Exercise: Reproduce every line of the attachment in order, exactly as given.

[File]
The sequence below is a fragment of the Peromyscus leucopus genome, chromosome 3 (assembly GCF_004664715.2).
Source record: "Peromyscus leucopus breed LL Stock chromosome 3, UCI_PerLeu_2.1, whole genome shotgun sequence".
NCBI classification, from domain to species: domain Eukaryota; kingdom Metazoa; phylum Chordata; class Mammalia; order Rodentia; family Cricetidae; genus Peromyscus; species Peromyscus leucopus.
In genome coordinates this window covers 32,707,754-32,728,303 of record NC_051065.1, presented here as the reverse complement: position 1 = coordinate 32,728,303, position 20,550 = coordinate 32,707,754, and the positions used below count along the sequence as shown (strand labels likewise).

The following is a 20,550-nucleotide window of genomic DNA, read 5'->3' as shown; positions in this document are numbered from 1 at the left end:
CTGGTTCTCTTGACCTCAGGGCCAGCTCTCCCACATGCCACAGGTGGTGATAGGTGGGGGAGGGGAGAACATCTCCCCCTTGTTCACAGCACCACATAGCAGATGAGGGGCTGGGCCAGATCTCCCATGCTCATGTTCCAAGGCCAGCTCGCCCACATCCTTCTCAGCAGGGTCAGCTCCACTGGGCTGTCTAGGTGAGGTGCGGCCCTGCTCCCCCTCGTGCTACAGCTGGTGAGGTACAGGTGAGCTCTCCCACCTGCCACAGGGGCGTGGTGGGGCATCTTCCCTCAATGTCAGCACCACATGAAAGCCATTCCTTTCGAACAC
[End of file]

The sequence below is a fragment of the Peromyscus leucopus genome, chromosome 3 (assembly GCF_004664715.2).
Source record: "Peromyscus leucopus breed LL Stock chromosome 3, UCI_PerLeu_2.1, whole genome shotgun sequence".
NCBI classification, from domain to species: domain Eukaryota; kingdom Metazoa; phylum Chordata; class Mammalia; order Rodentia; family Cricetidae; genus Peromyscus; species Peromyscus leucopus.
In genome coordinates this window covers 32,707,754-32,728,303 of record NC_051065.1, presented here as the reverse complement: position 1 = coordinate 32,728,303, position 20,550 = coordinate 32,707,754, and the positions used below count along the sequence as shown (strand labels likewise).

The following is a 20,550-nucleotide window of genomic DNA, read 5'->3' as shown; positions in this document are numbered from 1 at the left end:
CTGGTTCTCTTGACCTCAGGGCCAGCTCTCCCACATGCCACAGGTGGTGATAGGTGGGGGAGGGGAGAACATCTCCCCCTTGTTCACAGCACCACATAGCAGATGAGGGGCTGGGCCAGATCTCCCATGCTCATGTTCCAAGGCCAGCTCGCCCACATCCTTCTCAGCAGGGTCAGCTCCACTGGGCTGTCTAGGTGAGGTGCGGCCCTGCTCCCCCTCGTGCTACAGCTGGTGAGGTACAGGTGAGCTCTCCCACCTGCCACAGGGGCGTGGTGGGGCATCTTCCCTCAATGTCAGCACCACATGAAAGCCATTCCTTTCGAACAC